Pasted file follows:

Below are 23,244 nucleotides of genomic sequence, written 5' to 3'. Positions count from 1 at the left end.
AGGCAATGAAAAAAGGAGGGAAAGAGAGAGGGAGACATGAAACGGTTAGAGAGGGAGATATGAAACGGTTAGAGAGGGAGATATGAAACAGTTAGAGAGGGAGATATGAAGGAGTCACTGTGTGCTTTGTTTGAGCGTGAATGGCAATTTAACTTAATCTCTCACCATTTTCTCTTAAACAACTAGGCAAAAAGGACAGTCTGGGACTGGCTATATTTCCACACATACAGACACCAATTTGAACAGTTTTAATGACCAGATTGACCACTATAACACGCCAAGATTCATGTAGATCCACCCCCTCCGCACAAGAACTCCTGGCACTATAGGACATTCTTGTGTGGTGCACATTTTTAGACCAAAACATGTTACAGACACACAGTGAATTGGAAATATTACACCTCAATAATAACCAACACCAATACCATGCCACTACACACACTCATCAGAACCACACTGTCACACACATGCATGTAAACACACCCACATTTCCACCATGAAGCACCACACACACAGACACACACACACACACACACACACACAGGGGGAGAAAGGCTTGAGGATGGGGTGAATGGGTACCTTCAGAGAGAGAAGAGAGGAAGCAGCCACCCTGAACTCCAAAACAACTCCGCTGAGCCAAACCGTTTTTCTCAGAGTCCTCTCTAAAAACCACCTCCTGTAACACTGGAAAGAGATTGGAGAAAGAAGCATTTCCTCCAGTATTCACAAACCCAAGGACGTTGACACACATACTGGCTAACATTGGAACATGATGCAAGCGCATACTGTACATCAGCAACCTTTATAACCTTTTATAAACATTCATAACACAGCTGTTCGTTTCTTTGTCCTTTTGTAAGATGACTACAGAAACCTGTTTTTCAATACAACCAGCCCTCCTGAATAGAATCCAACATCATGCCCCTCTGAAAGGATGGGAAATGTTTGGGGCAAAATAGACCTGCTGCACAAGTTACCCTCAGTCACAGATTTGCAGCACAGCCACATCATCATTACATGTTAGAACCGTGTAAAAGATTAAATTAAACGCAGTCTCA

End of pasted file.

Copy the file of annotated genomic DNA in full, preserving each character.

Below are 23,244 nucleotides of genomic sequence, written 5' to 3'. Positions count from 1 at the left end.
AGGCAATGAAAAAAGGAGGGAAAGAGAGAGGGAGACATGAAACGGTTAGAGAGGGAGATATGAAACGGTTAGAGAGGGAGATATGAAACAGTTAGAGAGGGAGATATGAAGGAGTCACTGTGTGCTTTGTTTGAGCGTGAATGGCAATTTAACTTAATCTCTCACCATTTTCTCTTAAACAACTAGGCAAAAAGGACAGTCTGGGACTGGCTATATTTCCACACATACAGACACCAATTTGAACAGTTTTAATGACCAGATTGACCACTATAACACGCCAAGATTCATGTAGATCCACCCCCTCCGCACAAGAACTCCTGGCACTATAGGACATTCTTGTGTGGTGCACATTTTTAGACCAAAACATGTTACAGACACACAGTGAATTGGAAATATTACACCTCAATAATAACCAACACCAATACCATGCCACTACACACACTCATCAGAACCACACTGTCACACACATGCATGTAAACACACCCACATTTCCACCATGAAGCACCACACACACAGACACACACACACACACACACACACACAGGGGGAGAAAGGCTTGAGGATGGGGTGAATGGGTACCTTCAGAGAGAGAAGAGAGGAAGCAGCCACCCTGAACTCCAAAACAACTCCGCTGAGCCAAACCGTTTTTCTCAGAGTCCTCTCTAAAAACCACCTCCTGTAACACTGGAAAGAGATTGGAGAAAGAAGCATTTCCTCCAGTATTCACAAACCCAAGGACGTTGACACACATACTGGCTAACATTGGAACATGATGCAAGCGCATACTGTACATCAGCAACCTTTATAACCTTTTATAAACATTCATAACACAGCTGTTCGTTTCTTTGTCCTTTTGTAAGATGACTACAGAAACCTGTTTTTCAATACAACCAGCCCTCCTGAATAGAATCCAACATCATGCCCCTCTGAAAGGATGGGAAATGTTTGGGGCAAAATAGACCTGCTGCACAAGTTACCCTCAGTCACAGATTTGCAGCACAGCCACATCATCATTACATGTTAGAACCGTGTAAAAGATTAAATTAAACGCAGTCTCA